FIG. 23 is a schematic depiction of embodiment 2;

FIG. 24 depicts a lumped parameter model of embodiment 2;

FIGS. 25-28 show the control sequence for embodiment 2 during ground level walking;

FIG. 29 is a schematic block diagram of a sensing and control mechanism used to control the operation of the motors and dampers in ankle foot systems embodying the invention.

DETAILED DESCRIPTION OF THE INVENTION

Two embodiments of an ankle-foot system contemplated by the present invention are described in detail below. The first embodiment (Embodiment 1) provides for elastic energy storage, variable-damping and a variable-orientation foot control. In addition to these capabilities, the second embodiment to be described includes a motor in series with a spring for providing joint spring stiffness control during the CP and CD phases, and a motive torque control during the PP phase of the walking cycle as described above.

Embodiment 1

Mechanical Components

The mechanical design of embodiment 1 is seen in FIGS. 4-6 and the corresponding schematic and lumped parameter model of embodiment 1 are shown in FIGS. 7 and 8, respectively. As seen in the side elevation view of FIG. 6, there are four main mechanical elements in this embodiment: an elastic leaf spring structure 601, a dorsiflexion clutch (Ribbon Stop) seen at 603, a variable damper (MR brake) seen at 605, and an actuator system comprising a small motor seen at 607. As seen in the schematic of FIG. 7, these four main mechanical elements are shown as an elastic leaf spring structure 701, a dorsiflexion clutch (Ribbon Stop) 703, a variable damper 705, and a motor actuator system 707.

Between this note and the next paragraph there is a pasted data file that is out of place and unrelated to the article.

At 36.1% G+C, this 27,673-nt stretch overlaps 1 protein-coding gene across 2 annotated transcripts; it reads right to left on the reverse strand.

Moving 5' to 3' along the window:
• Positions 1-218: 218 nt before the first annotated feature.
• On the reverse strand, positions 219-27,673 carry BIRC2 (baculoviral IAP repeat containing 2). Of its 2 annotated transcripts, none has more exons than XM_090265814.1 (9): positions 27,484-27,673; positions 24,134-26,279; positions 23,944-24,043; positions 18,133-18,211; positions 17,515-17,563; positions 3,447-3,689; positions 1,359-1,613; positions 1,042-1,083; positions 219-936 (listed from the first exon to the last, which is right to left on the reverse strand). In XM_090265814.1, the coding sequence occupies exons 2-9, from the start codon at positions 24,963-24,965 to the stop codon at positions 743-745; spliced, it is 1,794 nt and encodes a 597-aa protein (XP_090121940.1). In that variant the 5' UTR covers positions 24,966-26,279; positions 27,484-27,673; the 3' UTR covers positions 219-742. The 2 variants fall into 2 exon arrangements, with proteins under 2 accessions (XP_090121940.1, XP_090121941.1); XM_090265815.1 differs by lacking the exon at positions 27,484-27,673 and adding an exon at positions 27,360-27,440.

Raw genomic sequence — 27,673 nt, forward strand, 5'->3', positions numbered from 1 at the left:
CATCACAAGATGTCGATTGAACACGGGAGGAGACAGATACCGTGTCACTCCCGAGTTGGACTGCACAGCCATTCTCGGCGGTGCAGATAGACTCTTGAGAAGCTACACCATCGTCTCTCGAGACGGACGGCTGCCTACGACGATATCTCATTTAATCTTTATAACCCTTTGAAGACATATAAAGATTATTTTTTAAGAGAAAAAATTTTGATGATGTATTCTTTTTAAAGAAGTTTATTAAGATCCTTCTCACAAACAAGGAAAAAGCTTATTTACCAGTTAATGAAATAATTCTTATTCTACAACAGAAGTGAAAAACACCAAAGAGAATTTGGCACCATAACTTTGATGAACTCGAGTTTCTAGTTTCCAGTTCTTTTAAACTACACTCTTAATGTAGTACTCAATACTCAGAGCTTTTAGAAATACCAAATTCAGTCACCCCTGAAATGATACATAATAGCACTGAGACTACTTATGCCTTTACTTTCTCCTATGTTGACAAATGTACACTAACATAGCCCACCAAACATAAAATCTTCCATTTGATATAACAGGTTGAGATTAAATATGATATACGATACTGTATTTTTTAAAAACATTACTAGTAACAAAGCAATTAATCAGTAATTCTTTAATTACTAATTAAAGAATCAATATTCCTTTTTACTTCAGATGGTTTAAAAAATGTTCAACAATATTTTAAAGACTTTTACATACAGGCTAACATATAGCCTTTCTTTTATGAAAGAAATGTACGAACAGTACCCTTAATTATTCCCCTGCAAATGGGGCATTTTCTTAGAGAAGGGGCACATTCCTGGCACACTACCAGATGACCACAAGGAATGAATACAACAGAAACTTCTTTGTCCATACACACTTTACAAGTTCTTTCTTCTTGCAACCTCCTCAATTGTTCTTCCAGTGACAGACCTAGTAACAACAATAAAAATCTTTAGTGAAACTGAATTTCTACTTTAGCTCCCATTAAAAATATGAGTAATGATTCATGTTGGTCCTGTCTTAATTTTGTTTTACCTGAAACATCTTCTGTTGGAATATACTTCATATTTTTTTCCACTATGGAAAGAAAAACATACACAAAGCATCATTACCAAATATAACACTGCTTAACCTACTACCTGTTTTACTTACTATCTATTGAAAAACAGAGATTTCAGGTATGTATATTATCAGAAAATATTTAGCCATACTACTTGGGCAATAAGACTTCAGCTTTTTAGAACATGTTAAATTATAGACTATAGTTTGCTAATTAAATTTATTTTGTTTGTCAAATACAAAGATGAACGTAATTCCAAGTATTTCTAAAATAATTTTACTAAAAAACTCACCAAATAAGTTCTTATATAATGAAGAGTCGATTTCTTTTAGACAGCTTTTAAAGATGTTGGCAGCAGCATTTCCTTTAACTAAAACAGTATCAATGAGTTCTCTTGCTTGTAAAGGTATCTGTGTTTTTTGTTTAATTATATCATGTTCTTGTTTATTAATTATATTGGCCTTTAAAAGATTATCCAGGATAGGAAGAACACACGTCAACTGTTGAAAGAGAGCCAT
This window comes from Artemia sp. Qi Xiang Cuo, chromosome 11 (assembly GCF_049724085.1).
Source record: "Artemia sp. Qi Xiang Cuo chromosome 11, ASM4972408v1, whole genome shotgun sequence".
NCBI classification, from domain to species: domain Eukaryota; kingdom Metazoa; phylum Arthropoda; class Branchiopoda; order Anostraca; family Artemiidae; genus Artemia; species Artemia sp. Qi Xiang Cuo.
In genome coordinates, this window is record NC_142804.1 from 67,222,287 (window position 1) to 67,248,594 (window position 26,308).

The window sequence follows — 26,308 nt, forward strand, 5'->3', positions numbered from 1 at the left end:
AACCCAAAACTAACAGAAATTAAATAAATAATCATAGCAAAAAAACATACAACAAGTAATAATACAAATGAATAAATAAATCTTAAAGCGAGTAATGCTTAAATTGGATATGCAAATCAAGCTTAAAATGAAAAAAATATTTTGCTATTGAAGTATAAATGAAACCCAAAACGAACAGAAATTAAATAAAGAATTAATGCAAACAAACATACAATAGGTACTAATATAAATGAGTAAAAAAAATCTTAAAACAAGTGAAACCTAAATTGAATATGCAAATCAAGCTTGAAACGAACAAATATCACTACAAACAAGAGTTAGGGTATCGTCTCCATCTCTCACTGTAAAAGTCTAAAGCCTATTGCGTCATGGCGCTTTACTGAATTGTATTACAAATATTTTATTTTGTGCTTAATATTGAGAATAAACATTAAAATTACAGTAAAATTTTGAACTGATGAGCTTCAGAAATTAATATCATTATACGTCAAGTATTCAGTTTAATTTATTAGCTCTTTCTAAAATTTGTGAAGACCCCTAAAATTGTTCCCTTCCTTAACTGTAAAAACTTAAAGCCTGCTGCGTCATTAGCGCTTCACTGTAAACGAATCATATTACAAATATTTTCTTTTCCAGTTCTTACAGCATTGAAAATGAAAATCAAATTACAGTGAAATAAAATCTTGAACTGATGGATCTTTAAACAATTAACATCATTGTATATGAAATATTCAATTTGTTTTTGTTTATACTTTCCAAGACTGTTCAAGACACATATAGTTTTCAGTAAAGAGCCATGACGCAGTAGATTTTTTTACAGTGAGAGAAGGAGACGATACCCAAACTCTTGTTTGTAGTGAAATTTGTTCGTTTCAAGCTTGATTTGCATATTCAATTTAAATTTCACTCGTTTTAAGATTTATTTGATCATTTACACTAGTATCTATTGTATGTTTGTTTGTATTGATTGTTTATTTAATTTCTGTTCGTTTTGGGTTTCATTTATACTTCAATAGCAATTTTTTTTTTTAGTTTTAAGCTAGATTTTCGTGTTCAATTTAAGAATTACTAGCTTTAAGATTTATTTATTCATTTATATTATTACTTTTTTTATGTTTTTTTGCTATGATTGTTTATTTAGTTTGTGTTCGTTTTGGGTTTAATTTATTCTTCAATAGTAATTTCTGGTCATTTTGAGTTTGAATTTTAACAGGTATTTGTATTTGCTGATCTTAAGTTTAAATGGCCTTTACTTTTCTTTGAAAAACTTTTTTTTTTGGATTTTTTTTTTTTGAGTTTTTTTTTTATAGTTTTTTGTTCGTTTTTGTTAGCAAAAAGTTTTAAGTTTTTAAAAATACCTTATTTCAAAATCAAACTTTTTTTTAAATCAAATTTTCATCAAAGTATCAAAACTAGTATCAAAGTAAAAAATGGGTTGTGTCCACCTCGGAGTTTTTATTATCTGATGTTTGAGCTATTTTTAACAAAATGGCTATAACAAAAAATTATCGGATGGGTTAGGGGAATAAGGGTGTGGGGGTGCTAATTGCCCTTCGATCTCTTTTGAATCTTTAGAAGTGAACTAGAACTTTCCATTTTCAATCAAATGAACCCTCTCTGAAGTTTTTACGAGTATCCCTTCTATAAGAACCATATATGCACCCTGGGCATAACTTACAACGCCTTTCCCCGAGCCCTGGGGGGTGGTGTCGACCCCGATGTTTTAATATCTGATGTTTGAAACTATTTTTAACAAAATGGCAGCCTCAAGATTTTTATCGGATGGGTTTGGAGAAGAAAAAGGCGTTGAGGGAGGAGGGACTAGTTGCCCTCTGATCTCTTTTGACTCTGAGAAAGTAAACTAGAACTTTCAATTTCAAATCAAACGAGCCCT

The elastic leaf spring seen at 601 and 701 can be made from a lightweight, efficient spring material such as carbon composite, fiberglass or a material of similar properties. As seen in FIG. 6, and as described in Phillips' U.S. Pat. No. 6,071,313 issued on Jun. 6, 2000, the elastic leaf spring structure includes a heel portion seen at 609 and a toe portion seen at 660. A curved, flexible ankle section 680 is attached at its upper end to a brake mount member 690 which is mounts the flexible foot for rotation about the axis of the ankle joint which, in FIG. 6, is located at the center of the MR brake 605.

The variable-damper mechanism seen at 605 and 705 can be implemented using magnetorheological (MR), electrorheological (ER), dry magnetic particles, hydraulic, pneumatic, friction, or any similar strategy to control joint damping. For embodiment 1, a MR system is employed. Here MR fluid is used in the shear mode where a set of rotary plates shear thin layers of MR fluid. When a magnetic field is induced across the MR layers, iron particles suspended in carrier fluid form chains, increasing the shear viscosity and joint damping.